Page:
[*] Some clarifications on caste-related issues by reputed scholars

Understanding “caste” in the context of Indian democracy: The “Poona Pact of 1932”
“Mahatma Gandhi and BR Ambedkar differed over how to address caste inequities through the electoral system. Their exchanges led to the Poona Pact of 1932, which shaped the reservation system in India’s electoral politics. […]
Two prominent figures who have significantly contributed to this discourse are Mahatma Gandhi, Father of the Nation, and Bhimrao Ramji Ambedkar, Father of the Constitution. The two stalwarts of Indian politics, while revered equally by the public, had contrasting views on the caste system. Their subsequent debates have shaped the course of Indian society and politics. While Gandhi denounced untouchability, he did not condemn the varna system, a social hierarchy based on occupation, for most of his life. He believed in reforming the caste system through the abolition of untouchability and by giving equal status to each occupation. On the other hand, BR Ambedkar, a Dalit himself, argued that the caste system disorganised and ‘demoralised Hindu society, reducing it to a collection of castes’. […]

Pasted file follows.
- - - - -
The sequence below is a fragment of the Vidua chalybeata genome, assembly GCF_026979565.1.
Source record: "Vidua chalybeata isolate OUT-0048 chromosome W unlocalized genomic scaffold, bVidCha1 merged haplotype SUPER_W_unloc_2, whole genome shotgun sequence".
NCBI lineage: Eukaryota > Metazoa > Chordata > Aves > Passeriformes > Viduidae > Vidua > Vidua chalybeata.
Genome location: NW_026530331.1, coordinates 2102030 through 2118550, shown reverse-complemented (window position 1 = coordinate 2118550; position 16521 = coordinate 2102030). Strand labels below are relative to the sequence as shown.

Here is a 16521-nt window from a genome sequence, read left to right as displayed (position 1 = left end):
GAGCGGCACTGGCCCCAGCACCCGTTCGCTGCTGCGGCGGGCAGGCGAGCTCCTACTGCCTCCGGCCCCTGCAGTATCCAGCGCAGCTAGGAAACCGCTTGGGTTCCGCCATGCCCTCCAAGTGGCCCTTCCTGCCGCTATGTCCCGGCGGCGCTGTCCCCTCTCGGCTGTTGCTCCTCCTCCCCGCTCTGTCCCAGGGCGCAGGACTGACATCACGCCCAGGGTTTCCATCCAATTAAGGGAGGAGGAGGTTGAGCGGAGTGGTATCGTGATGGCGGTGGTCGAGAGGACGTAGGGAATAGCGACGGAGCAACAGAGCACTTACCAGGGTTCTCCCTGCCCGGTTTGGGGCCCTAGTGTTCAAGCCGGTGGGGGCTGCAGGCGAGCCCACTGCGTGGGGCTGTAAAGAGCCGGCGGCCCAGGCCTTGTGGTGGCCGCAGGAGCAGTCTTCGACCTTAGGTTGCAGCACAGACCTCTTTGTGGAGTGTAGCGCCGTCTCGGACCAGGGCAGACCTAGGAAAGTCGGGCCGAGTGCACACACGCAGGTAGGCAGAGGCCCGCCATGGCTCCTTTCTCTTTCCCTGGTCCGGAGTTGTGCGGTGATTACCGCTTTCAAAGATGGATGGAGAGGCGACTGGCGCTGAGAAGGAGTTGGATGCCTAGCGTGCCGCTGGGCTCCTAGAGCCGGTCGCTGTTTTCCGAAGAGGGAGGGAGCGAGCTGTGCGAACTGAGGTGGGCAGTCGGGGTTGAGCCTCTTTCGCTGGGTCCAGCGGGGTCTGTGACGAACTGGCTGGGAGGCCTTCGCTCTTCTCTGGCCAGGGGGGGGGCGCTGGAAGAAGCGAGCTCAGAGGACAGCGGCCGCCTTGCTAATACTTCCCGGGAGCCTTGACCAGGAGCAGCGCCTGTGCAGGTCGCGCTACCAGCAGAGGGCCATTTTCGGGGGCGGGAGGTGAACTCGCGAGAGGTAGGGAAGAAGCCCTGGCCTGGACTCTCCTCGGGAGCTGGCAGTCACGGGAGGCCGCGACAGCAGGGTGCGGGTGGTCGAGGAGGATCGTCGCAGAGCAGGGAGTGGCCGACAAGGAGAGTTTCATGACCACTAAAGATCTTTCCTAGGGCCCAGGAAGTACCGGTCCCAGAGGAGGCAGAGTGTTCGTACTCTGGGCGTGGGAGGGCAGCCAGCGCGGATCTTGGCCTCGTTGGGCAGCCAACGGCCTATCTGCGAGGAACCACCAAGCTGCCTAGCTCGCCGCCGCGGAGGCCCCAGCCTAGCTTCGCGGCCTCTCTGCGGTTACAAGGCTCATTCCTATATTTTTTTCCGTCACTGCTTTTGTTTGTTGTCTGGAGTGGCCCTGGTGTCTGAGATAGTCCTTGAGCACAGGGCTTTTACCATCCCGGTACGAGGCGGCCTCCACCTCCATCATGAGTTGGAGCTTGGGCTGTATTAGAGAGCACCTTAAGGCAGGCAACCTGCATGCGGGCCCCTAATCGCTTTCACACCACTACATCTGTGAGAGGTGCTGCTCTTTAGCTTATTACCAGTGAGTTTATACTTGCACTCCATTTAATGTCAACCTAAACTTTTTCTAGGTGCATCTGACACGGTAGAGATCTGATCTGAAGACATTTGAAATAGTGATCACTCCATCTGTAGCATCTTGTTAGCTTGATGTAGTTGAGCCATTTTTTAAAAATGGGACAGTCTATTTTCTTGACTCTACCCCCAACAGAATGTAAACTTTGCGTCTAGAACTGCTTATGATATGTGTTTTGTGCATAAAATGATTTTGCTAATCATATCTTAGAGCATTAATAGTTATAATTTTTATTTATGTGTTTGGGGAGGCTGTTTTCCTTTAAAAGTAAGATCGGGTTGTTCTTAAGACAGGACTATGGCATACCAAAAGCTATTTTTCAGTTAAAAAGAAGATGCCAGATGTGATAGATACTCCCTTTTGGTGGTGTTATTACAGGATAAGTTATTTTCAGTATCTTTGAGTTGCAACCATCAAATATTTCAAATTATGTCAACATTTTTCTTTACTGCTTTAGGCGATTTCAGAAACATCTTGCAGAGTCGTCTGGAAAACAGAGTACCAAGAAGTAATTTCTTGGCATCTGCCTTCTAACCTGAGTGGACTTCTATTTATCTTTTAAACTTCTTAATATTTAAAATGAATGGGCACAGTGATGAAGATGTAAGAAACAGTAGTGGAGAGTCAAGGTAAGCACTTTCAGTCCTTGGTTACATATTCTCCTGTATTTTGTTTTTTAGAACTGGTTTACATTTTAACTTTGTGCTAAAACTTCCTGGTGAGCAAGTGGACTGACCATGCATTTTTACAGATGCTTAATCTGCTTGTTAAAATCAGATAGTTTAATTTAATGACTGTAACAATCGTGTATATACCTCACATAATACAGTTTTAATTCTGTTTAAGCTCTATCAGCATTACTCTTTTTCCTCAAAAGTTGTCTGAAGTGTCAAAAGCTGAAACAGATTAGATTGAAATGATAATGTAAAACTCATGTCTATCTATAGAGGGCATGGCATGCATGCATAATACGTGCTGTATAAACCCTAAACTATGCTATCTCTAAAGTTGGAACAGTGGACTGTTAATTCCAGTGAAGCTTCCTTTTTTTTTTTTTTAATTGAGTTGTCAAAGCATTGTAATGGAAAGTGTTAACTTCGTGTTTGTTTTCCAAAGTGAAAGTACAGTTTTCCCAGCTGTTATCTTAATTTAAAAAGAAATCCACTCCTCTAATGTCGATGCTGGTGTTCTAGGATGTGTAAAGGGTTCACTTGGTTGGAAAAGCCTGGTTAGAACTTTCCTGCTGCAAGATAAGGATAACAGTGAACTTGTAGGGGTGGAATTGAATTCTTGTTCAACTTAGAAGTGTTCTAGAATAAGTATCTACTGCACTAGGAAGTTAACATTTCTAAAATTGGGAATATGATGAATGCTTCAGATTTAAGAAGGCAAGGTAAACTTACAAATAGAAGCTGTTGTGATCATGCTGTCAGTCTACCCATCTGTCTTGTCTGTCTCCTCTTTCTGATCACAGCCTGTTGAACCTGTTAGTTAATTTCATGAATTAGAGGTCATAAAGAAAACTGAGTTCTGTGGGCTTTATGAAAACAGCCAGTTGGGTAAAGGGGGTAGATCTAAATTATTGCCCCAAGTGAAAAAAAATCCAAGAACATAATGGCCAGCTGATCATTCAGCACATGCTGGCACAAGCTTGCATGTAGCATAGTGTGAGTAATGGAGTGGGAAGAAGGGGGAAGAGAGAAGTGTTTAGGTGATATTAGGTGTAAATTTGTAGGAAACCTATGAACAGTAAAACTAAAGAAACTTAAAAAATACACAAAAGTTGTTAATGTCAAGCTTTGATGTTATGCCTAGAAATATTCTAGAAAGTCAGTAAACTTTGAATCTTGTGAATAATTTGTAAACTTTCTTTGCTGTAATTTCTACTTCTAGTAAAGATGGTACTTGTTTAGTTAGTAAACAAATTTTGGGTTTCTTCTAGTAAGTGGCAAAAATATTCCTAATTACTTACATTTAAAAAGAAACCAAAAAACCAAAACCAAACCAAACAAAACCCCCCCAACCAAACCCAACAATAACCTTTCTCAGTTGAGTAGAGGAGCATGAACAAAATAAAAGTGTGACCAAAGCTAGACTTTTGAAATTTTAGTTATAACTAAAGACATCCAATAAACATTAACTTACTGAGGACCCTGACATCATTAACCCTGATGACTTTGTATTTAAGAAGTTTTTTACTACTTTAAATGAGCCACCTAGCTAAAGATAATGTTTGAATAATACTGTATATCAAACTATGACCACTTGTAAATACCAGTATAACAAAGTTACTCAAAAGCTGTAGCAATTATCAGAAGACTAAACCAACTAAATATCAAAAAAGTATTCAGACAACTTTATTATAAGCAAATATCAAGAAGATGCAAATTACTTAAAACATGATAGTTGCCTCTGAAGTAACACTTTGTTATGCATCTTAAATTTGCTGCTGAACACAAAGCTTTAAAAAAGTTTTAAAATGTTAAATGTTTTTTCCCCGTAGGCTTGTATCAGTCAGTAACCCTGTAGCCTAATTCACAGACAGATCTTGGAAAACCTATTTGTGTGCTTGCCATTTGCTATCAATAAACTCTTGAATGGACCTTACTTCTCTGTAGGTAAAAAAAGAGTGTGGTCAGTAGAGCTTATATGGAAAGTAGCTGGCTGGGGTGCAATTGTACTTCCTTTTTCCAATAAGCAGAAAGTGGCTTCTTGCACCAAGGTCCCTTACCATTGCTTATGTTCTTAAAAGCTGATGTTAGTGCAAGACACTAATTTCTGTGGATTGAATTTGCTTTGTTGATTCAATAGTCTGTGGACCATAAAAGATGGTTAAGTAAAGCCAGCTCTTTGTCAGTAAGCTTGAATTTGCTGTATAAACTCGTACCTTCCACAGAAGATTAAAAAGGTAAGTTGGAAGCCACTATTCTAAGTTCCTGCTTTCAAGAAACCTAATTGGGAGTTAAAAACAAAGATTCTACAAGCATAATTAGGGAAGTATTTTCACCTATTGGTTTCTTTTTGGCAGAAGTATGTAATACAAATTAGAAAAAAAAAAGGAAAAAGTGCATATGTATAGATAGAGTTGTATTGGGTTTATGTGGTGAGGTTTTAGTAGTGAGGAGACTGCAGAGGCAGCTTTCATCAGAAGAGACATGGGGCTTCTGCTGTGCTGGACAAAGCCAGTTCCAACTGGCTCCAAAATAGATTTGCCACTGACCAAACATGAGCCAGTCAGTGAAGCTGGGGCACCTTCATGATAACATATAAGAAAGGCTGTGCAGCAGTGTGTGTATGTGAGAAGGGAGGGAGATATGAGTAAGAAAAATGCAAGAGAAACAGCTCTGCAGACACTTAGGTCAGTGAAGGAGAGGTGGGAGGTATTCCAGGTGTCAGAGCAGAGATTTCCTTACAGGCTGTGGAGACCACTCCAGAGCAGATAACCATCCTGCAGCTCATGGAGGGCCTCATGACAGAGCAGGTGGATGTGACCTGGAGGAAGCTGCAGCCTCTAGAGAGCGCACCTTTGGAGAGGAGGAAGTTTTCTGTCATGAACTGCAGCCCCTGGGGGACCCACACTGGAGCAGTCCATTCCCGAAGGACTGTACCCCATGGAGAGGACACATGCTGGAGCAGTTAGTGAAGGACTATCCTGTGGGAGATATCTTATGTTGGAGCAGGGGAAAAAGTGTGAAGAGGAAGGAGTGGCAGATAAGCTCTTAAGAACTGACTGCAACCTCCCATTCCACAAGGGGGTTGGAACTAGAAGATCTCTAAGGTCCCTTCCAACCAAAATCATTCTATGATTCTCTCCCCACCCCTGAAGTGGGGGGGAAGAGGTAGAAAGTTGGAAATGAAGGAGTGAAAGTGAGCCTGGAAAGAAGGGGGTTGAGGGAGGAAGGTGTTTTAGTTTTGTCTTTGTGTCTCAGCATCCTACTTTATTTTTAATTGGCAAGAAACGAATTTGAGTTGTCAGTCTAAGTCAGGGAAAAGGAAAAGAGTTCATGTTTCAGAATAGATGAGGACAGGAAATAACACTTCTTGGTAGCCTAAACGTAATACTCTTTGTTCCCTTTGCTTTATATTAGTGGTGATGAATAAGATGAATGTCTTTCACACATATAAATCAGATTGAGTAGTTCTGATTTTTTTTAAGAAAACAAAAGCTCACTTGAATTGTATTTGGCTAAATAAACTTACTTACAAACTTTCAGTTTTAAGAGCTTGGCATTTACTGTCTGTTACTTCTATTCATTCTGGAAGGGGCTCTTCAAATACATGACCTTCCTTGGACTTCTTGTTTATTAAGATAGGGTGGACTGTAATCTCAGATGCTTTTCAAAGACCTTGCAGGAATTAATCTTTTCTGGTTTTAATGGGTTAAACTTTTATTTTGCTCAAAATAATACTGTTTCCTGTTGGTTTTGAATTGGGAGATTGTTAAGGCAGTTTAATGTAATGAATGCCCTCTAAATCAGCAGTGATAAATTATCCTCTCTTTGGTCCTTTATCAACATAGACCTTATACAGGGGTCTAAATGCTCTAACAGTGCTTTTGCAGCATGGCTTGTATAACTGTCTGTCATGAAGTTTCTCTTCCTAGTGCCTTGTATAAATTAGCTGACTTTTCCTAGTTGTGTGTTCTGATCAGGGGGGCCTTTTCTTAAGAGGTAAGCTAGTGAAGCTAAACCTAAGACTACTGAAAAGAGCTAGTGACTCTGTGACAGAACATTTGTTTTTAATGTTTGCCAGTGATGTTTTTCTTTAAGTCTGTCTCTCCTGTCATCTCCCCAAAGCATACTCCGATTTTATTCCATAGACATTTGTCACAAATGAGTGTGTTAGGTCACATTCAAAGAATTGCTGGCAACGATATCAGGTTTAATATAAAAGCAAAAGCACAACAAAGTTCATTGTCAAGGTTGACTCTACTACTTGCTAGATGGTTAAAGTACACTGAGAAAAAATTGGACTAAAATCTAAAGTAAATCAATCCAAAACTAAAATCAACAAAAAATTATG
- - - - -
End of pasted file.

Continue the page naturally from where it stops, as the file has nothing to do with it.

And yet, despite their differences, they developed an understanding to work for the betterment of the marginalised.” – Rishabh Sharma in “How Ambedkar and Gandhi’s contrasting views paved way for caste reservation” (India Today, 6 October 2023)
URL: https://www.indiatoday.in/history-of-it/story/ambedkar-gandhi-caste-system-poona-pact-1932-reservation-2445208-2023-10-06

~ ~ ~

“That upper caste groups should declare themselves to be OBCs [Other Backward Castes] and want to avail of the reservation policy is a pandering to caste politics of course, as also are caste vote-banks. It is partially a reflection of the insecurity that the neo-liberal market economy has created among the middle-class. Opportunities are limited, jobs are scarce and so far ‘development’ remains a slogan. There’s a lot that is being done to keep caste going in spite of saying that we are trying to erode caste. We are, of course, dodging the real issue. It’s true that there has been a great deal of exploitation of Dalit groups and OBC’s in past history; making amends or even just claiming that we are a democracy based on social justice demands far more than just reservations. The solution lies in changing the quality of life of half the Indian population by giving them their right to food, water, education, health care, employment, and social justice. This, no government so far has been willing to do, because it means a radical change in governance and its priorities.” – Romila Thapar  (Emeritus Professor of History, Jawaharlal Nehru University) interviewed by Nikhil Pandhi (Caravan Magazine, 7 October 2015)